We believe that the reduction in the incidence of hospitalization for angina pectoris and the need for revascularization observed in PREVENT suggests a role for amlodipine in patients with coronary artery disease.

Previous Section

1.↵ Pitt B, Byington RP, Furberg CD, et al. Effect of amlodipine on the progression of atherosclerosis and the occurrence of clinical events. PREVENT Investigators. Circulation. 2000; 102: 1503–1510.
2.↵ Pahor M, Furberg CD. Is the use of some calcium antagonists linked to cancer? Evidence from recent observational studies. Drugs Aging. 1998; 13: 99–8.

Verelan is "Verapamil" or what's known as a Calcium Channel Blocker.

New guidelines for blood pressure for people over 55 years of age now start treating your blood pressure with prescription medication only if it exceeds 150/90 because of the many side effects that blood pressure medications have that can harm the elderly, including the high probability of injury from falls from taking prescription medication.

It's never a good idea to discontinue any prescription medication on your own without the guidance of your healthcare provider involved in the process because of the danger of rebound,high blood pressure (sort of like twisting a garden hose to slow down the flow of water, and then suddenly untwisting it, resulting in a spike in pressure to your heart and cardiovascular system).

Consult with your healthcare provider before making any potentially dangerous decisions about the very powerful drugs that you get from a Pharmacy.

Sular is another Calcium Channel Blocker for hypertension. low side effects but remember that significant "genetic variation" exists among our population, so what works well for some people dosen't necessary work the in the same way for others.

To Mouse: Please see my post also on 12/27 at 8:59 pm - my suggestion to you is to follow the South Beach "Diet" - I did a couple of years ago, lost a bunch of weight, got much healthier, and no longer needed my BP meds! I never felt or looked so good. January 2nd, I'll be getting healthy once more ... As several people have posted here, I think we are all realizing that the doctors are simply lying to us about our meds - they KNOW problems and side effects, but choose to turn a blind eye.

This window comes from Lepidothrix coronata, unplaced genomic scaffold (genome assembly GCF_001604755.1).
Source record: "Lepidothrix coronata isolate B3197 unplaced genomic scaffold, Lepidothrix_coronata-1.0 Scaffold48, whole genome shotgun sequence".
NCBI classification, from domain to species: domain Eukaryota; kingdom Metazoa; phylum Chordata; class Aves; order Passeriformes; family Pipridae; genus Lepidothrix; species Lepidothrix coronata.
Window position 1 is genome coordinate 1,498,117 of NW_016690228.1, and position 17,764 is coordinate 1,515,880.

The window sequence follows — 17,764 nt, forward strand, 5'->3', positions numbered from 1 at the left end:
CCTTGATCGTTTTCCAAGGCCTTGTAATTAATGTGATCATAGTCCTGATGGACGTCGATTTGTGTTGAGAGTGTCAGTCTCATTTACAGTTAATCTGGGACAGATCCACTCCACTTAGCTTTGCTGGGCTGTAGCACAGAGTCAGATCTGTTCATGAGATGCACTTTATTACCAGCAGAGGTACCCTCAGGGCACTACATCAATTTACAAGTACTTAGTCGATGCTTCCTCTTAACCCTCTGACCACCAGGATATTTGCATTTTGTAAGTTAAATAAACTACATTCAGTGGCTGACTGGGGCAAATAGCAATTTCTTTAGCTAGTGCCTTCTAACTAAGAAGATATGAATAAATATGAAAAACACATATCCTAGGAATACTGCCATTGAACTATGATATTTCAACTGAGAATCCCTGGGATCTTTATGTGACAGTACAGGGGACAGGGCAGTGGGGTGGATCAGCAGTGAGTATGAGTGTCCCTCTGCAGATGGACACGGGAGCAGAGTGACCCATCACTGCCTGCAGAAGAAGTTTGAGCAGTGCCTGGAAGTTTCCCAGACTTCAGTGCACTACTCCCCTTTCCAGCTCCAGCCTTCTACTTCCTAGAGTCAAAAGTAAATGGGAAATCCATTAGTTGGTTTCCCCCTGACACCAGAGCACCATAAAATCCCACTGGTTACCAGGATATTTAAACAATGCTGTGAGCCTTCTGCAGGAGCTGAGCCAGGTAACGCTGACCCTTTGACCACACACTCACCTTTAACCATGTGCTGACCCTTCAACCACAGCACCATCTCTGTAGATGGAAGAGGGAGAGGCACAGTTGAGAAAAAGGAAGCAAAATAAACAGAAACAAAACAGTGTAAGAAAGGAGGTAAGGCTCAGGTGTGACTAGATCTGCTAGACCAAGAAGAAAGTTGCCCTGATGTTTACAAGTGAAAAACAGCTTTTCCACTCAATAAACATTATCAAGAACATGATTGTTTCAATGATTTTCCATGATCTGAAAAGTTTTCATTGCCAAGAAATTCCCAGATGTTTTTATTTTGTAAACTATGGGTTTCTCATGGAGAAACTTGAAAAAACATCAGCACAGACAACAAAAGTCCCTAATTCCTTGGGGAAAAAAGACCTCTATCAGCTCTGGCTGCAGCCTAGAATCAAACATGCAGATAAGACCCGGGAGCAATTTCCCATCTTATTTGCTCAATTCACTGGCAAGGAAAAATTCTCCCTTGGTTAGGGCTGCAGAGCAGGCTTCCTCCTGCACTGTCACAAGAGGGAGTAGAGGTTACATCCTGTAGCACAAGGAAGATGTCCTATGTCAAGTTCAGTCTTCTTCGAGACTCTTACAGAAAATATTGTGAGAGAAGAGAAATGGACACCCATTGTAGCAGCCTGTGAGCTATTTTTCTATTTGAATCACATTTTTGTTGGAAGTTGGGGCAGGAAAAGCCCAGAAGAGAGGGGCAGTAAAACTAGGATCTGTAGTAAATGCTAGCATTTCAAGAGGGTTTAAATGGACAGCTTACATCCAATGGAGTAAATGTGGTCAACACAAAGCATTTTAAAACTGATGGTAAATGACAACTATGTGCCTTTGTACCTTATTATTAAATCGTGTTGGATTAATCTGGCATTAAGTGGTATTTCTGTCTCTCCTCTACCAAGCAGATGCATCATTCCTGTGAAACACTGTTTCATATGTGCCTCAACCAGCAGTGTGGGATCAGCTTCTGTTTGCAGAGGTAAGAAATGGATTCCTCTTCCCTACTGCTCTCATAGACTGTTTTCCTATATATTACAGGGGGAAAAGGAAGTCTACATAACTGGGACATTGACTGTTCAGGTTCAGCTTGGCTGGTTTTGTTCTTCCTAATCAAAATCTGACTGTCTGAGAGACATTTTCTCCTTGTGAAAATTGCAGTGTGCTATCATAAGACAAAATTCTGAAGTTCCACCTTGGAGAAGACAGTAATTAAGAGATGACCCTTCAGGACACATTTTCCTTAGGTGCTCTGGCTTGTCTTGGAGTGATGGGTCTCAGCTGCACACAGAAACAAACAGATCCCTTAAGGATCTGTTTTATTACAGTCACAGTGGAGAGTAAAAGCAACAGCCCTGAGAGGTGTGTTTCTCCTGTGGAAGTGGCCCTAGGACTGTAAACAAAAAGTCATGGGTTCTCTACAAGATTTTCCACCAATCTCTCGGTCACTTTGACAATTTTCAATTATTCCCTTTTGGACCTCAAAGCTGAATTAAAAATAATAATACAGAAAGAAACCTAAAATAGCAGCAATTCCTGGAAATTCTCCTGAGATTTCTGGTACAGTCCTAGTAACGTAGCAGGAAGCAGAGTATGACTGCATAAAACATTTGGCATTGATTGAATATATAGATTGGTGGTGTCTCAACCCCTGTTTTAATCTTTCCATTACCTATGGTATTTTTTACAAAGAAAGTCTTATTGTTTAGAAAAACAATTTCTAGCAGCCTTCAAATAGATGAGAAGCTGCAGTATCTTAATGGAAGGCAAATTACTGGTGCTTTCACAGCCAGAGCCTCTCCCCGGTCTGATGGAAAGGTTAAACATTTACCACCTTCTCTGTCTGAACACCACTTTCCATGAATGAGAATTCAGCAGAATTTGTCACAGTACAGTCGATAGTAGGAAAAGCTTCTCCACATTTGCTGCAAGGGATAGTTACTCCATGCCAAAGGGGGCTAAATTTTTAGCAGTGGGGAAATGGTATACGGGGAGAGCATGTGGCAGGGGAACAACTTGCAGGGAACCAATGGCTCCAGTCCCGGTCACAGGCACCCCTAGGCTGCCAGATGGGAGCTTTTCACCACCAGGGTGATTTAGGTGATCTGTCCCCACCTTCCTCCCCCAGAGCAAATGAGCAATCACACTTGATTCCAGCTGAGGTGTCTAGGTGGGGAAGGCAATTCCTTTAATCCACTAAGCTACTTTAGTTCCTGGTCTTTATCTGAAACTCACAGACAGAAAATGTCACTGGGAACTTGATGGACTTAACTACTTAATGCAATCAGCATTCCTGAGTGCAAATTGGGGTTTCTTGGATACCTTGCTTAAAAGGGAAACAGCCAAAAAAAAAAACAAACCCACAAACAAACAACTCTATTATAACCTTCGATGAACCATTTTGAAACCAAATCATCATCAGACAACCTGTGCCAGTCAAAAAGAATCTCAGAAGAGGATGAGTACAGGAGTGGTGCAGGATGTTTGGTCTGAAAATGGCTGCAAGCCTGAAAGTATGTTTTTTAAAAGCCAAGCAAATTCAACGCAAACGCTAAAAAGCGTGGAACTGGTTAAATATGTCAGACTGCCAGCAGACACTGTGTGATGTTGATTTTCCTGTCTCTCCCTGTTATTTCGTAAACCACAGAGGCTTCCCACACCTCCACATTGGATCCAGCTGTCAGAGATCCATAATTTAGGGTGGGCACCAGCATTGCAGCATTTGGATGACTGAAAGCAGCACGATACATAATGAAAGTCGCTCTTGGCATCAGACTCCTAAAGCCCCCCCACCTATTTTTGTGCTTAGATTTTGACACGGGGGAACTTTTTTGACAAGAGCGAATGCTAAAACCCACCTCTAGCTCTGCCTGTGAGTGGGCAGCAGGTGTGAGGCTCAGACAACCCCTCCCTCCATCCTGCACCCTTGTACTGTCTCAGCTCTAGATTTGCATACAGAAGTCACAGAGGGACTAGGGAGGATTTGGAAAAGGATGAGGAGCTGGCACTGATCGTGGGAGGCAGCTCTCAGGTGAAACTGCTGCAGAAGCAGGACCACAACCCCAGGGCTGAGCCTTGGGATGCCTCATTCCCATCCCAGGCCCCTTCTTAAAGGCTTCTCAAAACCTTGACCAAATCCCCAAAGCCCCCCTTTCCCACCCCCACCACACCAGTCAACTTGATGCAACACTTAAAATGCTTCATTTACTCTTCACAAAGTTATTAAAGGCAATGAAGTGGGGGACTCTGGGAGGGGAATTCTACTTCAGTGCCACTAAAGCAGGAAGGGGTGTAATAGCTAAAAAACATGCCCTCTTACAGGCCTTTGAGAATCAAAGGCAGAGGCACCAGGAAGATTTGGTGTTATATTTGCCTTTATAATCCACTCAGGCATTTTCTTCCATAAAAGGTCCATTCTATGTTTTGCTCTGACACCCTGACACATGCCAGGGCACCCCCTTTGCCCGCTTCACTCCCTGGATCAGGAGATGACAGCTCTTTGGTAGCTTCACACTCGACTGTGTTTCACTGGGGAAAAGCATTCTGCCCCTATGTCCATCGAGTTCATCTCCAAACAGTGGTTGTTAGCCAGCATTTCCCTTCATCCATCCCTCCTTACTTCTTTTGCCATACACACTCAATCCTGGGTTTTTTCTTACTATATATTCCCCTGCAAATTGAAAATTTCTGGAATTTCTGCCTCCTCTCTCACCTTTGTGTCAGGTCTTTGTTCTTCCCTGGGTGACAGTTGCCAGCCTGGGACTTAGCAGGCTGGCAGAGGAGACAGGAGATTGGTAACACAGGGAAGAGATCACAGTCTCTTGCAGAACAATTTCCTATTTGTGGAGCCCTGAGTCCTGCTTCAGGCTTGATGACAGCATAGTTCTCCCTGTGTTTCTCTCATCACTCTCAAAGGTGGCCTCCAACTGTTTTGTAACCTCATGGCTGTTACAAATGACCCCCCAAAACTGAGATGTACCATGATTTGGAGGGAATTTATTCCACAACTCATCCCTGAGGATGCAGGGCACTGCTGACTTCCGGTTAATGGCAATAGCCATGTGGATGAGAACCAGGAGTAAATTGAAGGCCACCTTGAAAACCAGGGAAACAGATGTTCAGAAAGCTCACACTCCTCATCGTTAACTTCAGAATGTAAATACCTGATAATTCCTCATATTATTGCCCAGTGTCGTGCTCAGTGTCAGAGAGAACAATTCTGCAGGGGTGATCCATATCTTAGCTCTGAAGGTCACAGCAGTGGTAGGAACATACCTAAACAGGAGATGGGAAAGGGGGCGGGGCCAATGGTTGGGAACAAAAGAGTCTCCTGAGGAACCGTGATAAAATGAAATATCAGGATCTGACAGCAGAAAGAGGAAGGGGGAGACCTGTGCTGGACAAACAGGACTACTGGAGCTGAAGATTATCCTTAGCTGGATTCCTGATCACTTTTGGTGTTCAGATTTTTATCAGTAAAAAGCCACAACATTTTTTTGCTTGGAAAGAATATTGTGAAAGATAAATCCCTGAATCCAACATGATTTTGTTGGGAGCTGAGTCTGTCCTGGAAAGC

Western ("Allopathic") Medicine has some advantages but mostly in the surgical end of therapy, as far as health outcomes go.

Eastern ("Holistic" or "Natureopathic") Medicine has many advantages as far as "Natural Therapy" goes, as is the type of medical therapy that this website writes about.

You can have the "best of both worlds" by undergoing, "Integrative Medicine" which combines the best elements of both,but not everyone is predisposed or able to go to "The Mayo" or "Cleveland Clinics".

The sad truth is that your economic level and the area of the Country where you reside will greatly determine your lifespan and your quality of life.

That said, there are still things that you can do to affect your healthcare outcomes positively (and you don't have to live in Rochester, Scotsdale, or San Diego to do it)!

You need to only do as you're doing and getting educated on the appropriate and safe approaches to maximizing the healthcare that you receive,and to find the appropriate medical practitioner to help you along the way.

I might suggest,seeking out a "Holistic" or, "Natureopathic" practioner to do this. There are many MD's who are opening up to "Integrative Medicine", in many parts of the Country now, something that wasn't as commonplace even just a few years ago.

Tekturna is a relatively new drug that came out in the U.S. a few years ago. It was developed in Japan and is what's known as "a Renin Antagonist".